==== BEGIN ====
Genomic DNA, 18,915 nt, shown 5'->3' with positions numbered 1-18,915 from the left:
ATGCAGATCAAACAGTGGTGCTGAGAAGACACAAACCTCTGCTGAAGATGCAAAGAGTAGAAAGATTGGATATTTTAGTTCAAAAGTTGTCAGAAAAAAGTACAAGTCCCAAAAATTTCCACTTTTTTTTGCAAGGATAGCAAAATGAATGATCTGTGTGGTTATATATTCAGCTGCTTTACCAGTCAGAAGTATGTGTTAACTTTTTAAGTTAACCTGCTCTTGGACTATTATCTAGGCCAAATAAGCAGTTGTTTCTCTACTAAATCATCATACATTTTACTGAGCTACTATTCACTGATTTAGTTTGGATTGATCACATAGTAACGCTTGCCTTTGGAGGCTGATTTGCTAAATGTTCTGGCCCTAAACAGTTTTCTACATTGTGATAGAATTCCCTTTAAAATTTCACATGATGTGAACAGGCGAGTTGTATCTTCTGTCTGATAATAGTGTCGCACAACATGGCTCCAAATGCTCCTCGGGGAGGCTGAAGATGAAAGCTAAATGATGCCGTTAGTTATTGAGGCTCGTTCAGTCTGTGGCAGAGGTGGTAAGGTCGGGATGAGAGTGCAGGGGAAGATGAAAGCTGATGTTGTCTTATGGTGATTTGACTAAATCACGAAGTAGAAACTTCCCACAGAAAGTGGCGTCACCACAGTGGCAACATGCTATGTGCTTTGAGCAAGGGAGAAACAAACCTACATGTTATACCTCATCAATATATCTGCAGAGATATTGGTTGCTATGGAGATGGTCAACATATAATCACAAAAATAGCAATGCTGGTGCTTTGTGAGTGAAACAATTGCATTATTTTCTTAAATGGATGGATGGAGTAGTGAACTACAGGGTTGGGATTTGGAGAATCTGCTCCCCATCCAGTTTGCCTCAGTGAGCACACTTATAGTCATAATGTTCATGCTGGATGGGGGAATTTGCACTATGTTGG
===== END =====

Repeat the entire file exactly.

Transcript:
Genomic DNA, 18,915 nt, shown 5'->3' with positions numbered 1-18,915 from the left:
ATGCAGATCAAACAGTGGTGCTGAGAAGACACAAACCTCTGCTGAAGATGCAAAGAGTAGAAAGATTGGATATTTTAGTTCAAAAGTTGTCAGAAAAAAGTACAAGTCCCAAAAATTTCCACTTTTTTTTGCAAGGATAGCAAAATGAATGATCTGTGTGGTTATATATTCAGCTGCTTTACCAGTCAGAAGTATGTGTTAACTTTTTAAGTTAACCTGCTCTTGGACTATTATCTAGGCCAAATAAGCAGTTGTTTCTCTACTAAATCATCATACATTTTACTGAGCTACTATTCACTGATTTAGTTTGGATTGATCACATAGTAACGCTTGCCTTTGGAGGCTGATTTGCTAAATGTTCTGGCCCTAAACAGTTTTCTACATTGTGATAGAATTCCCTTTAAAATTTCACATGATGTGAACAGGCGAGTTGTATCTTCTGTCTGATAATAGTGTCGCACAACATGGCTCCAAATGCTCCTCGGGGAGGCTGAAGATGAAAGCTAAATGATGCCGTTAGTTATTGAGGCTCGTTCAGTCTGTGGCAGAGGTGGTAAGGTCGGGATGAGAGTGCAGGGGAAGATGAAAGCTGATGTTGTCTTATGGTGATTTGACTAAATCACGAAGTAGAAACTTCCCACAGAAAGTGGCGTCACCACAGTGGCAACATGCTATGTGCTTTGAGCAAGGGAGAAACAAACCTACATGTTATACCTCATCAATATATCTGCAGAGATATTGGTTGCTATGGAGATGGTCAACATATAATCACAAAAATAGCAATGCTGGTGCTTTGTGAGTGAAACAATTGCATTATTTTCTTAAATGGATGGATGGAGTAGTGAACTACAGGGTTGGGATTTGGAGAATCTGCTCCCCATCCAGTTTGCCTCAGTGAGCACACTTATAGTCATAATGTTCATGCTGGATGGGGGAATTTGCACTATGTTGG